Applications of the Nexus-e platform

New study on the potential role of hydrogen in the future Swiss electricity system.

Hydrogen and e-fuels and their potential role in future energy systems are hotly debated topics. Using The modelling platform Nexus-e, a team of researchers at the Energy Science Center at ETH has looked at the potential role of imported or domestic hydrogen or e-methane for the Swiss electricity system.
Solar panels on roof at sundown.

New scenarios based on cooperation with Energy Infrastructure Partners

Energy Infrastructure Partners and the Energy Science Center at ETH Zurich have signed a research collaboration. In this collaboration, EIP and ESC under the lead of Dr. Marius Schwarz have developed scenarios for the future of Switzerland’s electricity system and tested several shock scenarios. Results show that reducing grid transfer capacities to 30 percent in 2050 as an unforeseen shock or drastically reducing the availability of nuclear power plants in France as the same type of shock does not result in supply issues. Only the scenario forcing Switzerland to keep a balanced winter trade balance results in supply issues.

Assessing the Feasibility of Scenarios for the Swiss Electricity System

The company Helion, the Swiss industry association Swissolar and National Councilor Jürg Grossen have each developed roadmaps for the Swiss electricity system up to 2050. These scenarios are characterized by a rapid and strong expansion of photovoltaics (PV) to compensate for the phase-out of nuclear energy and to cover a large part of the increasing electricity demand. In this study, we investigate the feasibility of these Roadmaps and compare them with the “Business as usual” (“Weiter Wie Bisher”, WWB) scenario of the Energy Perspectives 2050+.

Vehicle-to-grid in Switzerland

The electrification of the transport sector will have a substantial impact on the Swiss electricity system. Vehicle-to-Grid (V2G) – the bidirectional interaction between electric vehicles and the grid – is one way of leveraging the battery capacity to provide flexibility for the electricity system. In this study, we make a first estimate of the potential impact of V2G on the Swiss electricity system. We hereby assume that V2G is used for balancing supply and demand on a system level.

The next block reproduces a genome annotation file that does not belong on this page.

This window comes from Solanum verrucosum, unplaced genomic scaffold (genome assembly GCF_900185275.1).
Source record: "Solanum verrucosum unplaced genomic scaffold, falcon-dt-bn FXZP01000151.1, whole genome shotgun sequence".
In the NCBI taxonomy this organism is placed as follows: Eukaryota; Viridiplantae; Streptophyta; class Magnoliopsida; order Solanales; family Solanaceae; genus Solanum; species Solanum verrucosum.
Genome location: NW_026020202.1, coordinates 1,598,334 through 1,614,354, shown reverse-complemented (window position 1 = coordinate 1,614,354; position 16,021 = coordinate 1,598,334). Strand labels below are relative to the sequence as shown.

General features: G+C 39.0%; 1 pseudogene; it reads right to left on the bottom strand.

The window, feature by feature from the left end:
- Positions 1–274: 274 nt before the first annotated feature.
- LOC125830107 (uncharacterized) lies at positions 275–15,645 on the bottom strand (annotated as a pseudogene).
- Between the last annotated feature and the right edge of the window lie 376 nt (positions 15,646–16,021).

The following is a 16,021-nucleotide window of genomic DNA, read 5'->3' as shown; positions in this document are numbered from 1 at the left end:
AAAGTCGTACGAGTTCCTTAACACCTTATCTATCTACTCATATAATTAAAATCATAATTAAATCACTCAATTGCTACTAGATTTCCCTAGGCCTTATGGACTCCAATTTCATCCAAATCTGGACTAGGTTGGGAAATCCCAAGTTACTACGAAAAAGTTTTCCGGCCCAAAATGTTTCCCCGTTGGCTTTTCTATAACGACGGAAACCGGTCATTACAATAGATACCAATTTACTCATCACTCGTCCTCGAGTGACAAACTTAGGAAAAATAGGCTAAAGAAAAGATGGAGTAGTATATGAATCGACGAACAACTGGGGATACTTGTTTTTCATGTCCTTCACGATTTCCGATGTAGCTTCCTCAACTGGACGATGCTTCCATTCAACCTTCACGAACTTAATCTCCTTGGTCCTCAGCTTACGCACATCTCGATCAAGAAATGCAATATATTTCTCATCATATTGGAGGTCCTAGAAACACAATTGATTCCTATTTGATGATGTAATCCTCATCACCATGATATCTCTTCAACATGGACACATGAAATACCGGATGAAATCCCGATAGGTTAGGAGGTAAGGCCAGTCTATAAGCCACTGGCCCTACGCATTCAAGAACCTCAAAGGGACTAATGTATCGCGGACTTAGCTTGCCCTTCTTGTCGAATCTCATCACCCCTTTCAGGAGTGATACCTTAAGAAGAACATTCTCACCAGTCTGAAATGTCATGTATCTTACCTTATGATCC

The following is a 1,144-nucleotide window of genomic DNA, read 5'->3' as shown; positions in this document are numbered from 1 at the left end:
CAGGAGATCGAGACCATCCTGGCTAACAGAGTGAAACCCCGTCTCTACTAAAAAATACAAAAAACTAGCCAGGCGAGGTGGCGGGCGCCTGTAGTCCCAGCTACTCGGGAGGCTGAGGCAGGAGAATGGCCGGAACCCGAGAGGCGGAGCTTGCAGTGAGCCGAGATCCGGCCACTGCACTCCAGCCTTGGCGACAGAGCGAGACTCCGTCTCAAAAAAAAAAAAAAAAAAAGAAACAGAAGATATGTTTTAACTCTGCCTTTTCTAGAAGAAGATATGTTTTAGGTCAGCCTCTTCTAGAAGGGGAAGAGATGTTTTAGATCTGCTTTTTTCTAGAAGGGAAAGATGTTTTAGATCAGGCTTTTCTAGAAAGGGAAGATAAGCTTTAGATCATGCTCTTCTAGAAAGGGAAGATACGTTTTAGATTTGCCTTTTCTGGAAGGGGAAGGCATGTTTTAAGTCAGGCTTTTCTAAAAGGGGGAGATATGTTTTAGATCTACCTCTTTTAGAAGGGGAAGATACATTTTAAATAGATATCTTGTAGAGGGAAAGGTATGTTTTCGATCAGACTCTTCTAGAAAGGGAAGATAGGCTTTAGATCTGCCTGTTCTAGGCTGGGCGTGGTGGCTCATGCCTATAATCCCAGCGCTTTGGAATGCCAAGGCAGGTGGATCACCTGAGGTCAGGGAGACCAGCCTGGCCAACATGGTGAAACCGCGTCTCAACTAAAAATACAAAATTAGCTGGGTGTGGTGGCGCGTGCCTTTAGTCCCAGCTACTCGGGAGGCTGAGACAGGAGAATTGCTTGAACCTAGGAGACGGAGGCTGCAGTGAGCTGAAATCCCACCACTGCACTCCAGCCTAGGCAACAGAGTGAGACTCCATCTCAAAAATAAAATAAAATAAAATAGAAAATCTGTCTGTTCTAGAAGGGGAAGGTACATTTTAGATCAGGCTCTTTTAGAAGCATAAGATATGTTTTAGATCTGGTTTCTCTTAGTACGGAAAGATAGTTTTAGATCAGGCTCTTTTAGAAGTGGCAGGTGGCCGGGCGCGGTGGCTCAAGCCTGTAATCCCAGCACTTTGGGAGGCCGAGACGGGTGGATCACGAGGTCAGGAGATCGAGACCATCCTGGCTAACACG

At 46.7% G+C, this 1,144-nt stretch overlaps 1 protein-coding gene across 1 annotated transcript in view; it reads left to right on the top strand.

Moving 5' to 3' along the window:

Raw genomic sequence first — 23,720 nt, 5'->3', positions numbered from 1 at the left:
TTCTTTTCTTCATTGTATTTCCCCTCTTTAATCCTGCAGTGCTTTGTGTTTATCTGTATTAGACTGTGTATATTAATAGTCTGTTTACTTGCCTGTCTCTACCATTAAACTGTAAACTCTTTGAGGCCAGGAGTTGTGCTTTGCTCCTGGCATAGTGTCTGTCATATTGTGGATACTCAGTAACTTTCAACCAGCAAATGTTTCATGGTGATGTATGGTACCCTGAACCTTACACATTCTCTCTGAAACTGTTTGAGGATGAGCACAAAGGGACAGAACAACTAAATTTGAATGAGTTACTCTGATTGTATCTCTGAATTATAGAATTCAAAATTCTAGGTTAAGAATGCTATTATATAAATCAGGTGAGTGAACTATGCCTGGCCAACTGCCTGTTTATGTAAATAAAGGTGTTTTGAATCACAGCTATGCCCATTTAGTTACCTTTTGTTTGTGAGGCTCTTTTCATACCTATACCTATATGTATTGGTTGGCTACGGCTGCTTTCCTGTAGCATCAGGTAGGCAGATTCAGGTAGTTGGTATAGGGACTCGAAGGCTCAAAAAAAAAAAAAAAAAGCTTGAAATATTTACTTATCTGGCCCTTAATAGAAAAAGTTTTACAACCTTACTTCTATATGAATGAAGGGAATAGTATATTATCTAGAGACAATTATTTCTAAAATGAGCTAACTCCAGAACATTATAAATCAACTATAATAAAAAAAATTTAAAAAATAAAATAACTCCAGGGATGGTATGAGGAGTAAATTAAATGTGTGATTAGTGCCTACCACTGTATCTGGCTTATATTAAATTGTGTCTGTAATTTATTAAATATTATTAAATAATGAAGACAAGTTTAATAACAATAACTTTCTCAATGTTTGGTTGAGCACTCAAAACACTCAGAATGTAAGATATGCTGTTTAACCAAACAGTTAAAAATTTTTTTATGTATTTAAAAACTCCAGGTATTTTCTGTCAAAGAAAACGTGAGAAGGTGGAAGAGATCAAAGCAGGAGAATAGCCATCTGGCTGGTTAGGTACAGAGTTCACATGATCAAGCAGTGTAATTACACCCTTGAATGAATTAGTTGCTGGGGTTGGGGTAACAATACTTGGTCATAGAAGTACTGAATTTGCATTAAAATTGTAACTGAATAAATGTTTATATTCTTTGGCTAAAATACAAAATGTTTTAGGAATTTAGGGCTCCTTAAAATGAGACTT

Alternatives to the prevailing PV policies in Switzerland

Electricity generated from rooftop photovoltaics systems have the largest renewable potential in Switzerland and are expected to contribute substantially to the future Swiss electricity mix. However, so far, these systems are behind their expectations, which is why an update of PV policies is discussed. In this project, we investigate an alternative to the prevailing support scheme. What we call the “customer-oriented feed-in tariff” remunerates solar electricity injected to the grid with a percentage of the retail electricity price, the price electricity customers are paying for electricity consumption.


The Swiss Federal Office of Energy (SFOE) launched the funding programme SWEET in 2020 to boost innovative approaches towards implementing Switzerland’s Energy Strategy 2050. Nexus-s will on of the three models leveraged in SWEET EDGE – Enabling Decentralized renewable GEneration in the Swiss cities, midlands, and the Alps – to develop scenarios for the Swiss energy transition.

SWEET PATHFNDR: PATHways to an Efficient Future Energy System through Flexibility aND SectoR Coupling

The Swiss Federal Office of Energy (SFOE) launched the funding programme SWEET in 2020 to boost innovative approaches towards implementing Switzerland’s Energy Strategy 2050. Nexus-e is the central tool for one of the four selected consortia “PATHFNDR”. PATHFNDR focuses on improving renewable energy system efficiency through flexibility and sector coupling. As the central tool for the consortium, Nexus-e will provide the scenarios, considering technical, economic, and social constraints for the national scale and regional scale. In this project, Nexus-e will be extended to represent the entire Swiss energy system.

The role of bio-energy with carbon capture and storage to deliver net-zero emissions in Switzerland

Negative emission technologies will likely play a critical role in reaching the goal of net-zero carbon emissions. In this project, we will analyze the technical and environmental feasibility of carbon removal with Bio-Energy with Carbon Capture and Storage (BECCS), based on the availability of biomass, bioenergy potential, and of the infrastructure for CO2 capture and sequestration.